Australian researchers create enzyme that generates energy from air

In a groundbreaking discovery, Australian researchers have found an enzyme that converts air into energy. The enzyme, identified in the bacterium M. smegmatis, utilises trace amounts of hydrogen in the atmosphere to generate an electrical current. This revelation, published in the journal Nature, could lead to the development of devices that produce energy from thin air. The enzyme, Huc, displays high efficiency at low hydrogen concentrations and is resistant to inhibition by oxygen.

Isolation and properties of Huc enzyme

The enzyme, called a “hydrogenase,” was named Huc for short. Researchers isolated Huc from the bacterium Mycobacterium smegmatis, which feeds on hydrogen from the air. The process of isolating Huc was complex, requiring gene modification and the addition of specific chemical sequences. Huc is stable and can withstand temperatures ranging from 80℃ to -80℃ without losing activity. Remarkably, Huc consumes hydrogen at concentrations even lower than air traces and is not inhibited by the presence of oxygen.

To assess the enzyme’s ability to convert atmospheric hydrogen into electricity, the researchers used a technique called electrochemistry. The technique showed that Huc is capable of converting minute concentrations of hydrogen in air directly into electricity, which can power an electrical circuit[3]. Advanced microscopy and spectroscopy methods were applied to determine Huc’s atomic structure and electrical pathways, resulting in a highly resolved structure of the enzyme.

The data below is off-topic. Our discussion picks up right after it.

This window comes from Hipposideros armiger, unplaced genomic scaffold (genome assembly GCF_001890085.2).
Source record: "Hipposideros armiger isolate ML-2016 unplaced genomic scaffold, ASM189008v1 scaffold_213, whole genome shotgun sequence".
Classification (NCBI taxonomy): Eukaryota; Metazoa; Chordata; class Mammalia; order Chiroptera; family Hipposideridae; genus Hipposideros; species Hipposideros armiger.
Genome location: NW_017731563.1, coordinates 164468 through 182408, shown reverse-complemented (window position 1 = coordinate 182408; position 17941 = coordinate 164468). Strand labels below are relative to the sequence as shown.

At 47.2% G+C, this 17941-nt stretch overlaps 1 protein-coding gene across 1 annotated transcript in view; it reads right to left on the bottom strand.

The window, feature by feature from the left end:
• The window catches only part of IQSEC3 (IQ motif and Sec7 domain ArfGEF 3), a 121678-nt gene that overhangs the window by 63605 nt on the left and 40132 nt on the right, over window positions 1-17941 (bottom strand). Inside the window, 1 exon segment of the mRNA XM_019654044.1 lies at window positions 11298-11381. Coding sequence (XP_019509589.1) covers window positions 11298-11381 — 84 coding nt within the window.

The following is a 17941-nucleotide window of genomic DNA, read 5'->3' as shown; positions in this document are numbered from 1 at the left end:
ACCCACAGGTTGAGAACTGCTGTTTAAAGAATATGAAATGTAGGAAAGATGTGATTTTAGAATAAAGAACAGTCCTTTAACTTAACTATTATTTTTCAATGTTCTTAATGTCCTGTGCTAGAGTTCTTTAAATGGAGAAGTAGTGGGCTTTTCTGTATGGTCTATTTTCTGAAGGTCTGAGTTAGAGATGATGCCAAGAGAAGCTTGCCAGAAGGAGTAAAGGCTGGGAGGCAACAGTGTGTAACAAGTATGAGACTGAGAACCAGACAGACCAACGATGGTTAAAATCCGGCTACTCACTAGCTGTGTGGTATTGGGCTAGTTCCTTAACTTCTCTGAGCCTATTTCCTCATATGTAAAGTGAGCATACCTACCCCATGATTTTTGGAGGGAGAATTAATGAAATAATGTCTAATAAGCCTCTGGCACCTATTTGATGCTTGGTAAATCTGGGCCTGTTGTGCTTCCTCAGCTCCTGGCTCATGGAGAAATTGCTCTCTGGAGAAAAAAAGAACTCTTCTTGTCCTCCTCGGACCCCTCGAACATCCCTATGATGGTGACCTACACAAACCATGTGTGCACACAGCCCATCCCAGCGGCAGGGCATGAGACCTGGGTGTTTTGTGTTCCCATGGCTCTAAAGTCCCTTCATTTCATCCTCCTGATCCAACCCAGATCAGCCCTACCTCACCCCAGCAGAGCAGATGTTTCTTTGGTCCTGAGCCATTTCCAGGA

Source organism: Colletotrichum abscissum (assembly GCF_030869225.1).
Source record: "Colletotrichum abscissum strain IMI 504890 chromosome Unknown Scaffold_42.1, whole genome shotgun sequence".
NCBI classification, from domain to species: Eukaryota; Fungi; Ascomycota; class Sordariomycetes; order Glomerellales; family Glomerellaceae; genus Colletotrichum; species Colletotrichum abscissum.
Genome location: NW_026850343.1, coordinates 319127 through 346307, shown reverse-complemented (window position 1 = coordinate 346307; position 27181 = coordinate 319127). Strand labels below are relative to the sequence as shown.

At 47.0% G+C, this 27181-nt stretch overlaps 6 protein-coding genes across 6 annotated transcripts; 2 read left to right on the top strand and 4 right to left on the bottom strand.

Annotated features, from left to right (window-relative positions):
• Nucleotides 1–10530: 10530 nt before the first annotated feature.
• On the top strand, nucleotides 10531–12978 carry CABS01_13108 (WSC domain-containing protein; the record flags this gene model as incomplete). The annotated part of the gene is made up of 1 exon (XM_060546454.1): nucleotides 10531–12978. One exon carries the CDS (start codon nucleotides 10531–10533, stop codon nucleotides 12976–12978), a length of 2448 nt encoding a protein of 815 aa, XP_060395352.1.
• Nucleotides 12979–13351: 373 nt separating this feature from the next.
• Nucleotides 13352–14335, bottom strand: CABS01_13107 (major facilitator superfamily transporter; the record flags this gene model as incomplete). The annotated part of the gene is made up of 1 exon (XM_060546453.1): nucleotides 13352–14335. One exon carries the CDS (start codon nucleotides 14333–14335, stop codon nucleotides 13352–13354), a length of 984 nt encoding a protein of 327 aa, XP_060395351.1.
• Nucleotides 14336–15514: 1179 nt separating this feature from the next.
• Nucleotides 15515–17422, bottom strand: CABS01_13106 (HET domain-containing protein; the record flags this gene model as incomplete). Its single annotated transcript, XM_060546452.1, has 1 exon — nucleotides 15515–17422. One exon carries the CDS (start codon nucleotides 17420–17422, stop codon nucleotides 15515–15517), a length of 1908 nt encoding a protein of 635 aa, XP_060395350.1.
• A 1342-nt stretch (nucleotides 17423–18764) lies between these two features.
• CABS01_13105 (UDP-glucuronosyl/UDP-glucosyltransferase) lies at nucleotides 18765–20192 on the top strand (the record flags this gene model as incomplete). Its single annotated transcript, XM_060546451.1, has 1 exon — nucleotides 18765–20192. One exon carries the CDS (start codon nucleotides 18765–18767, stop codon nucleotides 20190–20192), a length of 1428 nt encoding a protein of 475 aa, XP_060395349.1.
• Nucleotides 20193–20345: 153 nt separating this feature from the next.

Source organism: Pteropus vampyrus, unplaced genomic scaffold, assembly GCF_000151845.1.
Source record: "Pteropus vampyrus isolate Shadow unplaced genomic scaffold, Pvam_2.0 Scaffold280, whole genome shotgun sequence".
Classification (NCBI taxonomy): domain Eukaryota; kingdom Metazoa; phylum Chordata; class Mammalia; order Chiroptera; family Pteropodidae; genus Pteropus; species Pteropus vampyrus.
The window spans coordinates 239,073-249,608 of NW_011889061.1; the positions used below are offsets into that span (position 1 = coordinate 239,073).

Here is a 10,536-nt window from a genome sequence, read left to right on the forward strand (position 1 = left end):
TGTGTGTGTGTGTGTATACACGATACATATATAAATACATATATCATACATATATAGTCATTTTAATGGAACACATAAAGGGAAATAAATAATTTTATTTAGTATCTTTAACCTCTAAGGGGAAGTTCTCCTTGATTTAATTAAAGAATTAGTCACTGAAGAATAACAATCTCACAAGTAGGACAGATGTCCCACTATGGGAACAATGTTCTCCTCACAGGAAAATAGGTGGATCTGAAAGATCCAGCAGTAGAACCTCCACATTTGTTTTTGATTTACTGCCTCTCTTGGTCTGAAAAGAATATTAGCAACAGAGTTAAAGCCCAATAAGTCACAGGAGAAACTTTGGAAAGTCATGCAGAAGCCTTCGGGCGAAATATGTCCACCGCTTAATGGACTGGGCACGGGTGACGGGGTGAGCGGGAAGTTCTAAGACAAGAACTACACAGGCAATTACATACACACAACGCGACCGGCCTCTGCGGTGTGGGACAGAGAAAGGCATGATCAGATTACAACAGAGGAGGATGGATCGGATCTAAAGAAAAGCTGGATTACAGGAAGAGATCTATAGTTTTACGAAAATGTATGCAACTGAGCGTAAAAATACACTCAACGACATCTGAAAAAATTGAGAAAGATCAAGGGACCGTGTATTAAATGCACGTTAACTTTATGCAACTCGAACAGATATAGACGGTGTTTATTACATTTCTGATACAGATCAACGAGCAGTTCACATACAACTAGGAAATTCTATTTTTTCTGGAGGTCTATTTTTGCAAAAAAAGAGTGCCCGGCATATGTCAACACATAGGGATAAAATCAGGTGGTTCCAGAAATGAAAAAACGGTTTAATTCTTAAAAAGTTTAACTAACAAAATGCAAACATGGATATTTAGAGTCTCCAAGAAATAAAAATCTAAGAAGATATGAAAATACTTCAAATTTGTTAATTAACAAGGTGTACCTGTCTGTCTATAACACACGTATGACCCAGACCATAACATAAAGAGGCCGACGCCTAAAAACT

Huc as a natural battery and potential applications

Huc functions as a “natural battery,” producing a sustained electrical current from air or added hydrogen. This discovery opens up the possibility of developing small, sustainable air-powered devices as an alternative to solar power. The energy generated from hydrogen in air could be used to power a biometric monitor, a clock, an LED globe, or even a simple computer. Huc-based bioelectric sensors could also be employed to detect hydrogen leaks in infrastructure or medical settings.

While this fundamental discovery has the potential to reshape the chemistry of life and future technology development, technical challenges remain before the full potential of the Huc enzyme can be realised. Nevertheless, the ability to generate electricity from the hydrogen present in the atmosphere represents a significant milestone in the quest for innovative and sustainable energy sources.

Implications for environmental sustainability

Soil bacteria consume approximately 70 million tonnes of atmospheric hydrogen every year. Harnessing the power of enzymes like Huc to extract energy from hydrogen in the atmosphere could pave the way for new renewable energy solutions. By converting atmospheric hydrogen into electricity, researchers have demonstrated the potential of this enzyme to contribute to a more sustainable future.

This article Australian researchers create enzyme that generates energy from air was first published on Innovation Origins.

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